25. 5 points
    Jeff B

    1776 Lexington, Continental Brig of War

    Well, I got jiggy with it😄. Backstays and lower ratlines are on. 3/0 black waxed fly tying thread run through my own chunk of beeswax again to prevent / minimize fuzzy rigging. Thanks for reading and following. BR, Jeff
  26. 5 points
    I soaked the skewers in hot water and left them for a day and a half in the water. I found them much easier to drill. I also put a dab of superglue on the tips prior to drilling the mast top holes and at the mast foot for the hinge, so the wood doesn't crack while drilling.
  27. 5 points
    Finally recovered the mishap. Drilled my gun ports and notched out the top rails. Im glad the days of bending Popsicle sticks and flat toothpicks are behind me.
  28. 5 points

    How to do water

    I agree it probably is a chemical patent and they are all different. Definitely experiment and find what works for you. As far as the wire method. I use coat hanger wire so its pretty stiff. It does take some practice and patience. I do have a photo I need to add to my current build log. Notice the wire is placed just before the mast and holds the ship down. I'm holding the forestay line with the same hand I'm holding the wire with. I use my free hand to pull the line tight and work my tools. First thing I do is tighten the line where I want it to check that every thing is working. Second I loosen the line a little bit. With a second wire I put a dab of super glue on the line right in front of the thread block or hole the line is being pulled through. I pull that wire out and tighten the line. Since I use super glue this takes about five seconds. Last, once the glue is dry I go back with a razor blade on the end of a wire and cut the line. All of this is done with one hand on the wire holding the ship down and the other working the tools. The advantage is you can maneuver the ship to reach lines easier than you would if the ship was glued down. Also on a catastrophic failure you can cut the rigging and pull the ship out with out breaking the bottle.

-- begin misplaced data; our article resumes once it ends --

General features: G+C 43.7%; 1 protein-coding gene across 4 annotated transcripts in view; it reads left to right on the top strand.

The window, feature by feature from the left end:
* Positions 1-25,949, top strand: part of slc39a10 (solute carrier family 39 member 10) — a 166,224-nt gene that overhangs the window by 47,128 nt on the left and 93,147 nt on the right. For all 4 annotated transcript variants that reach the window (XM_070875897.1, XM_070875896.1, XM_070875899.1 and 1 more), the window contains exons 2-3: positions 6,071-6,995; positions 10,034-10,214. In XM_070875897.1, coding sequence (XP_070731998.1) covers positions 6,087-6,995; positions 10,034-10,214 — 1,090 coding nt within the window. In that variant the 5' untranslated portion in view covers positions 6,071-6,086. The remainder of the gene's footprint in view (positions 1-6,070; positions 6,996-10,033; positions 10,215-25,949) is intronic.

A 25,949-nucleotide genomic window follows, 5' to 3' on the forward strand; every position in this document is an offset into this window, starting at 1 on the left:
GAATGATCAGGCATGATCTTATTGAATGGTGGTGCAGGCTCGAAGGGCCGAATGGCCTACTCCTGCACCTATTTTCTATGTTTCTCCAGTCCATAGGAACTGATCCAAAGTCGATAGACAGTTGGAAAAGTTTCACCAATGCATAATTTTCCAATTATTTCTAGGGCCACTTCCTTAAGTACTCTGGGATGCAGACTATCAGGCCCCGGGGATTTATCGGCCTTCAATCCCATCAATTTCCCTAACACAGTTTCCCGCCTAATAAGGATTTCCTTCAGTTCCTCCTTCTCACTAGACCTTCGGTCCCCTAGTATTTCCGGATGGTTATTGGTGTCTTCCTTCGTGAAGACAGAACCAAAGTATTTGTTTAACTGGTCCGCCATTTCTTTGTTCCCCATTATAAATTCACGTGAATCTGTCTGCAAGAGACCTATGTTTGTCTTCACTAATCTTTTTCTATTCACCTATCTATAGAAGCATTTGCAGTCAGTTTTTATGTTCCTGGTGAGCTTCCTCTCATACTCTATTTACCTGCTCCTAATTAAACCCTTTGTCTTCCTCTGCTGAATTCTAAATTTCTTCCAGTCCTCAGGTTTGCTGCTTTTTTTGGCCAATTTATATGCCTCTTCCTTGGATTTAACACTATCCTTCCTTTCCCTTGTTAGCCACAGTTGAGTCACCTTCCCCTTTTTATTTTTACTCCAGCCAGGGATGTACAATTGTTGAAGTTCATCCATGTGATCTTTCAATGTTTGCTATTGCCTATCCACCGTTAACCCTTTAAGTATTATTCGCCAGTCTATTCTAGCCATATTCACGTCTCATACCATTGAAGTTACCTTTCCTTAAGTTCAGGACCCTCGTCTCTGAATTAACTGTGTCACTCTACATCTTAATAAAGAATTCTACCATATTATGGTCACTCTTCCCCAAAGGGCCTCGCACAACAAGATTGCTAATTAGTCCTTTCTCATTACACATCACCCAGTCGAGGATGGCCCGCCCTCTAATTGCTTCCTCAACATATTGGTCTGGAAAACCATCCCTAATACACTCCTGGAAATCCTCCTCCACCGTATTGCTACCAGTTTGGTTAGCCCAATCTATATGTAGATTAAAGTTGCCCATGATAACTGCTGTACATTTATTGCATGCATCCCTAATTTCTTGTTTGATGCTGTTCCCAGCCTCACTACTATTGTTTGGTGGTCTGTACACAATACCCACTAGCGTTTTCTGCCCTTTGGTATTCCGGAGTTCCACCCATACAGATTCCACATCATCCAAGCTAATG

29. 5 points

    HMS Terror

    A bit crude stern windows..
  30. 5 points
    Many thanks, Jeff and Jesse! Jesse, I'm using a syringe with the long tube for this.
  31. 5 points

    Something I tried many moons ago